THE FEAST OF GUGLIELMO MASSAIA, ITALIAN CARDINAL, MISSIONARY, AND CAPUCHIN FRIAR

THE FEAST OF JOHN SCRIMGER, CANADIAN PRESBYTERIAN MINISTER, ECUMENIST, AND LITURGIST

THE FEAST OF SAINT VICTRICIUS OF ROUEN, ROMAN CONSCIENTIOUS OBJECTOR AND ROMAN CATHOLIC BISHOP

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O God, who on your holy mount revealed to chosen witnesses your well-beloved Son,

wonderfully transfigured, in raiment white and glistening:

Mercifully grant that we, being delivered from the disquietude of this world,

may by faith behold the King in his beauty;

who with you, O Father, and you, O Holy Spirit,

lives and reigns, one God, for ever and ever.  Amen.

Exodus 34:29-35

Psalm 99 or 99:5-9

2 Peter 1:13-21

Luke 9:28-36

Holy Women, Holy Men:  Celebrating the Saints (2010), 509

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Adapted from this post:

https://ordinarytimedevotions.wordpress.com/2019/08/07/devotion-for-the-feast-of-the-transfiguration-august-6/

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Interdependence, Part II   Leave a comment

Above:  A Family

Image in the Public Domain

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For the Fourth Sunday of the Season of God the Father, Year 2, according to the U.S. Presbyterian lectionary of 1966-1970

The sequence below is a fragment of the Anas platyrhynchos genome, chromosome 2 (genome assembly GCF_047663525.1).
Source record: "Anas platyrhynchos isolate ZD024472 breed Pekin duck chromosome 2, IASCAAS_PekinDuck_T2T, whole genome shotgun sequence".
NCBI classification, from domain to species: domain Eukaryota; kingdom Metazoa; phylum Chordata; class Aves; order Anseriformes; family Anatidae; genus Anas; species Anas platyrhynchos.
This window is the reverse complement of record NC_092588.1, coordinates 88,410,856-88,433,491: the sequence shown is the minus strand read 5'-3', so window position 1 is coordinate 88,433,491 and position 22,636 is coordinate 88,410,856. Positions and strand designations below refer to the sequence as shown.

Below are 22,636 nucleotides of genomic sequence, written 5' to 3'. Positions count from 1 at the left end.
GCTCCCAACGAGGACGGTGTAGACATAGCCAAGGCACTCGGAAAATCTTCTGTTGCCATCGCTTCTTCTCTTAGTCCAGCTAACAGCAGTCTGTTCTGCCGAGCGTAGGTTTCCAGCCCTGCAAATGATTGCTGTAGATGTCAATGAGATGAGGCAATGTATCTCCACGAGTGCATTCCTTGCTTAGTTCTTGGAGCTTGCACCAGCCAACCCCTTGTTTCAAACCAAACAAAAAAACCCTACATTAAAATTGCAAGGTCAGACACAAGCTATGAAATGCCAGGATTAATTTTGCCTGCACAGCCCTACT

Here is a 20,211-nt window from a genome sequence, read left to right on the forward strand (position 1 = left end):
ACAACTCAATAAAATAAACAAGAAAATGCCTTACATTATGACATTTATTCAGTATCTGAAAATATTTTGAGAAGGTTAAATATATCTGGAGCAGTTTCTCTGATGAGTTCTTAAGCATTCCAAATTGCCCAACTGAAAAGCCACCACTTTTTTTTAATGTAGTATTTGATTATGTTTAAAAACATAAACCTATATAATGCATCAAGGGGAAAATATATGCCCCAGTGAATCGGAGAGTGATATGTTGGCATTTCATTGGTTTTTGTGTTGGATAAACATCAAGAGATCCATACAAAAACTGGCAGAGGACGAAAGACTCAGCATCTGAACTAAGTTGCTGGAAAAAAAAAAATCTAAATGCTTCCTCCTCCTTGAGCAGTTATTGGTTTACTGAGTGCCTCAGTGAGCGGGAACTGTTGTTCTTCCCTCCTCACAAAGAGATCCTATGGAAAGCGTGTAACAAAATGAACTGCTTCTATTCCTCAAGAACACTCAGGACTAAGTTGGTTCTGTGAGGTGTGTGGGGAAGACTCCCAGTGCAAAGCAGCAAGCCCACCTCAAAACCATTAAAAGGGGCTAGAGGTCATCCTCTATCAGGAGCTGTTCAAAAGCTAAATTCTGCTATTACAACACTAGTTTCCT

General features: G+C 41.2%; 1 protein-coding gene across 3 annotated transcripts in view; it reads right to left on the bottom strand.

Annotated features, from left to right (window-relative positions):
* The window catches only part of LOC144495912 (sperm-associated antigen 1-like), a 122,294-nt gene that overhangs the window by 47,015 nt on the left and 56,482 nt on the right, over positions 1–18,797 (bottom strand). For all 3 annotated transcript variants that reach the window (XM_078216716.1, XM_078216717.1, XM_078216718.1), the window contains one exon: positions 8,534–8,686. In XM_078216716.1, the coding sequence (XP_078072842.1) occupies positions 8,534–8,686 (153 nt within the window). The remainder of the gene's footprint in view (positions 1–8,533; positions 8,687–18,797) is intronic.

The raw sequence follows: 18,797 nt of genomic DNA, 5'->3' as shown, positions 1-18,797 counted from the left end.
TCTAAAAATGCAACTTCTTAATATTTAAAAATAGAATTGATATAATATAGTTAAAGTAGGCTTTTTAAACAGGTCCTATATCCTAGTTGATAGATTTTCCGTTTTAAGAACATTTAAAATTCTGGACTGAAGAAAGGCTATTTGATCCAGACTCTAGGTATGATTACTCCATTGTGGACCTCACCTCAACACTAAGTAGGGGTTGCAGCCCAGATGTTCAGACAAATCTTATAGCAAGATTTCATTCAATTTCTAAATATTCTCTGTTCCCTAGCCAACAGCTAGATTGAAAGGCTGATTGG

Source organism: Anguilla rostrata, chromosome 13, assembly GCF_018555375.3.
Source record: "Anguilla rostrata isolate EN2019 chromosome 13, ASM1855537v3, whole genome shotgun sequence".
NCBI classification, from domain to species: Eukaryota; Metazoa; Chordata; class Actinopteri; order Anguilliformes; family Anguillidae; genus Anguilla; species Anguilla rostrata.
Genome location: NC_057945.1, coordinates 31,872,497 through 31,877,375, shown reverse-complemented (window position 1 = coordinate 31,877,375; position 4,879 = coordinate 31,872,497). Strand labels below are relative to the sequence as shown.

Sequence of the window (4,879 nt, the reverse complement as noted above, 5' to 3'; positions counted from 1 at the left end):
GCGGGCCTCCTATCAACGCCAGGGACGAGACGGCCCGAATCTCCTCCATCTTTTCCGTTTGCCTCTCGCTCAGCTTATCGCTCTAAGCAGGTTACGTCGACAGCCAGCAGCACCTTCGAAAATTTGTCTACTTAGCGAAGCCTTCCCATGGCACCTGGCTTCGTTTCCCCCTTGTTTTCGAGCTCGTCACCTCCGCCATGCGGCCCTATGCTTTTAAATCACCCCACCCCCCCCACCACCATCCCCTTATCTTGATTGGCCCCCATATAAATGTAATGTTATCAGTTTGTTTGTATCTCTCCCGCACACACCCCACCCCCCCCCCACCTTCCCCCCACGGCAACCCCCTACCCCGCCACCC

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O Thou who from the beginning didst create us for life together:

grant that, by thy fatherly grace, we may put aside suspicion and fear,

and live as one family on earth, praising thy name;

through Jesus Christ our Lord.  Amen.

The Book of Common Worship–Provisional Services (1966), 127

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Genesis 2:15-25

Ephesians 5:21-33

Mark 10:1-9

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Torah piety, which informs the New Testament, teaches the following lessons germane to the assigned readings:

  1. We depend entirely on God.
  2. We depend on each other.
  3. We are responsible to each other.
  4. We are responsible for each other.
  5. We have no right to exploit each other.

In other words, independence is a lie and dependence and interdependence are the rule.

Be subject to one another out of reverence for Christ.

–Ephesians 5:21, The New Jerusalem Bible (1985)

Ephesians 5:22-6:9 contains some understandably controversial and uncomfortable passages.  Misinterpretations are as old as antiquity and as recent as the present day.  This section of Ephesians details spiritual responsibilities–of a husband to his wife, of a wife to her husband, of parents to children, of children to parents, of slaves to masters, and of masters to slaves.  The acceptance of Roman slavery in the context of the expectation of the parousia (which has yet to happen) properly offends moral sensibilities.  All forms of slavery are wrong in all places and at all times.  All forms of slavery violate the Golden Rule.

I am an unlikely person to write a blog post about marriage, for I am a confirmed bachelor.  If I were to marry, I would wed a woman, but I prefer to live alone.  But even we bachelors are responsible to and for others.  We may be solitary by choice and inclination, but we are not cut off from society.